Case in point: the release, without bail, of Tiffany Harris — twice in three days — after Harris’s initial arrest for an alleged unprovoked attack on a group of Jewish women in December. Her case exemplifies the flaws with New York’s Bail Elimination Act (NY Criminal Procedure Law § 510.10 et seq.), which went into effect on January 1st.
Harris first made the news after she allegedly attacked three young Orthodox women in Crown Heights, Brooklyn on Friday morning, December 27. Harrisreportedlyconfessed to the police officers who arrested her: “Yes, I slapped them. I cursed them out. I said ‘F-U, Jews.’”
The day after her arrest, the Brooklyn Criminal Court released Harris without bail, reportedly under pressure to comply with the forthcoming New York Bail Elimination Act.
One day later — on Sunday, December 29 — Harris was again arrested – this time for allegedly attacking a woman who was walking with her 3-year-old son and baby daughter in Brooklyn. The victim was reportedly Jewish. Yet once again, the court released Harris the next day, without bail.
And once again, within a day Harris allegedly assaulted a social worker during a court-mandated meeting – Harris’ third alleged crime in just five days. She was finally kept in custody for psychiatric evaluation.
Notably, Harris’ alleged attacks occurred during a gruesome week in which Jews were attacked repeatedly in New York: between December 24 and January 1, there were 13 assaults on innocent Jews.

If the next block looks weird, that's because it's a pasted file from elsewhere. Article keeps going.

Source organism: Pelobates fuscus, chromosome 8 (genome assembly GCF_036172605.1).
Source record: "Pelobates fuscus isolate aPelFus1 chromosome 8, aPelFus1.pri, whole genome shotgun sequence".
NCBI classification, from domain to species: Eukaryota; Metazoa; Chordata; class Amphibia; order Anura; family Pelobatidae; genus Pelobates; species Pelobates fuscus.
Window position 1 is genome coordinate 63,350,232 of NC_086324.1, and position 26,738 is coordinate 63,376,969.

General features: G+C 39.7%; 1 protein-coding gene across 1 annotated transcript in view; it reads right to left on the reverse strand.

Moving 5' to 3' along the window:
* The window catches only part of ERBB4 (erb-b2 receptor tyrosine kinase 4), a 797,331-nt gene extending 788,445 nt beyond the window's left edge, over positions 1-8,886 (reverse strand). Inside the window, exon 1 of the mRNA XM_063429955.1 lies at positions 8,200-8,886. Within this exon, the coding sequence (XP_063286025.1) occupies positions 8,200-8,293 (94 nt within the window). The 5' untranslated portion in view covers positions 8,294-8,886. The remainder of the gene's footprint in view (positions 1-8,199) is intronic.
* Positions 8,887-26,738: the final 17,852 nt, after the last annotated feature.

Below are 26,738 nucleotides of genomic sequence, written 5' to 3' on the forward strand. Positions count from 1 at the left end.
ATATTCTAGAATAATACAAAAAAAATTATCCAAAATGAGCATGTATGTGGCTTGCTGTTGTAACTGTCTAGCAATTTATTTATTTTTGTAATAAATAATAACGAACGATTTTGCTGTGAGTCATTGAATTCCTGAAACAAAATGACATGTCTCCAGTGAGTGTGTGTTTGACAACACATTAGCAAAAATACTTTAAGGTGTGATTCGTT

We cannot hope to stamp out the current plague of antisemitic attacks when attackers are immediately released back to the streets.
The flawed New York bail system was a risk to public safety even prior to the new Bail Elimination Act. The Vera Institute of Justice (a liberal group dedicated to eliminating cash bail) explained (emphasis added):
New York was, and remains, the only state in the country that precludes judges from taking into account any consideration of public safety when setting bail or imposing pretrial detention.Until the 1970’s, all bail statutes only considered failure to appear. With the advent of “tough on crime” rhetoric and policies, several states began to amend their bail laws to include a consideration of risk to public safety. In 1984, Congress passed the Federal Bail Reform Act, which introduced public safety in the federal bail system and survived a constitutional challenge in United States v. Salerno. Since then, 49 states, all except New York, have changed their bail laws to allow judges to consider both risk of failure to appear and public safety in pretrial decisions.
New York’s Bail Elimination Act exacerbated the prior risks in New York. The Vera institute calls New York’s new provisions “transformative” because it reduces the traditional discretion of the courts.
These “transformative” new provisions include:
(1) Mandating that the police must simply issue an appearance ticket (a summons) to most people charged with misdemeanors and Class E felonies, some of which are violent felonies.
(2) Mandating release for a wide swath of offenses, and requiring judges to jump through hoops to impose restrictions on defendants. New CPL [Criminal Procedure Law] § 500.10.1 provides that (emphasis added): “In all such cases [where a future court appearance may be required], except where another type of securing order is shown to be required by law, the court shall release the principal [arrested person] pending trial on the principal’s own recognizance, unless it is demonstrated and the court makes an individualized determination that the principal poses a risk of flight to avoid prosecution. If such a finding is made, the court must select the least restrictive alternative and condition or conditions that will reasonably assure the principal’s return to court. The court shall explain its choice of release, release with conditions, bail or remand on the record or in writing.”